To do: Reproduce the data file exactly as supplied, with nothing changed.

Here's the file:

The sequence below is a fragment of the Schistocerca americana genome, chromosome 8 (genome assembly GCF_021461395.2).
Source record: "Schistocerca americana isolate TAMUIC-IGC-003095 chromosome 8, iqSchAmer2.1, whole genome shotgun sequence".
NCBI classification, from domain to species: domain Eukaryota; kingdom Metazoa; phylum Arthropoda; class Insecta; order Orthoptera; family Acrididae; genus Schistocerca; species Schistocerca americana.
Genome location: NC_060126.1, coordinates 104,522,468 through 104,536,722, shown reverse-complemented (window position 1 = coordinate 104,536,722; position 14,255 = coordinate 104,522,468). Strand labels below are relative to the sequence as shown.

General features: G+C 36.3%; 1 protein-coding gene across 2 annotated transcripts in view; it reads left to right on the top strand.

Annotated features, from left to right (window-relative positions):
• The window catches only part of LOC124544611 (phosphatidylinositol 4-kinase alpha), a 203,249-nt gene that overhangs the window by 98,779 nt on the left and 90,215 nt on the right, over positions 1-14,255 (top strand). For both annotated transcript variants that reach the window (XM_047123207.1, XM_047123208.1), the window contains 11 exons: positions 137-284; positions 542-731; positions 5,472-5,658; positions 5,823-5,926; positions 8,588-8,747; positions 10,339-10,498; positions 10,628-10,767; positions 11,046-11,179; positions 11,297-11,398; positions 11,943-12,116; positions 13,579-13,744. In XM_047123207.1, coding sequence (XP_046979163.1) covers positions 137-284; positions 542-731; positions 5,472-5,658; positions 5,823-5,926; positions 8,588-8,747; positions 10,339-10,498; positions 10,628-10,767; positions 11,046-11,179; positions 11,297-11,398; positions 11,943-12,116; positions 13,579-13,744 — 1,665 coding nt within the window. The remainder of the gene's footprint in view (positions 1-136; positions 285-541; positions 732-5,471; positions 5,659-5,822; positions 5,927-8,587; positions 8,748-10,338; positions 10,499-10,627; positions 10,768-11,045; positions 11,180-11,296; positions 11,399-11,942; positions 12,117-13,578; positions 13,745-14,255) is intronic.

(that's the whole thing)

The sequence below is a fragment of the Schistocerca americana genome, chromosome 8 (genome assembly GCF_021461395.2).
Source record: "Schistocerca americana isolate TAMUIC-IGC-003095 chromosome 8, iqSchAmer2.1, whole genome shotgun sequence".
NCBI classification, from domain to species: domain Eukaryota; kingdom Metazoa; phylum Arthropoda; class Insecta; order Orthoptera; family Acrididae; genus Schistocerca; species Schistocerca americana.
Genome location: NC_060126.1, coordinates 104,522,468 through 104,536,722, shown reverse-complemented (window position 1 = coordinate 104,536,722; position 14,255 = coordinate 104,522,468). Strand labels below are relative to the sequence as shown.

General features: G+C 36.3%; 1 protein-coding gene across 2 annotated transcripts in view; it reads left to right on the top strand.

Annotated features, from left to right (window-relative positions):
• The window catches only part of LOC124544611 (phosphatidylinositol 4-kinase alpha), a 203,249-nt gene that overhangs the window by 98,779 nt on the left and 90,215 nt on the right, over positions 1-14,255 (top strand). For both annotated transcript variants that reach the window (XM_047123207.1, XM_047123208.1), the window contains 11 exons: positions 137-284; positions 542-731; positions 5,472-5,658; positions 5,823-5,926; positions 8,588-8,747; positions 10,339-10,498; positions 10,628-10,767; positions 11,046-11,179; positions 11,297-11,398; positions 11,943-12,116; positions 13,579-13,744. In XM_047123207.1, coding sequence (XP_046979163.1) covers positions 137-284; positions 542-731; positions 5,472-5,658; positions 5,823-5,926; positions 8,588-8,747; positions 10,339-10,498; positions 10,628-10,767; positions 11,046-11,179; positions 11,297-11,398; positions 11,943-12,116; positions 13,579-13,744 — 1,665 coding nt within the window. The remainder of the gene's footprint in view (positions 1-136; positions 285-541; positions 732-5,471; positions 5,659-5,822; positions 5,927-8,587; positions 8,748-10,338; positions 10,499-10,627; positions 10,768-11,045; positions 11,180-11,296; positions 11,399-11,942; positions 12,117-13,578; positions 13,745-14,255) is intronic.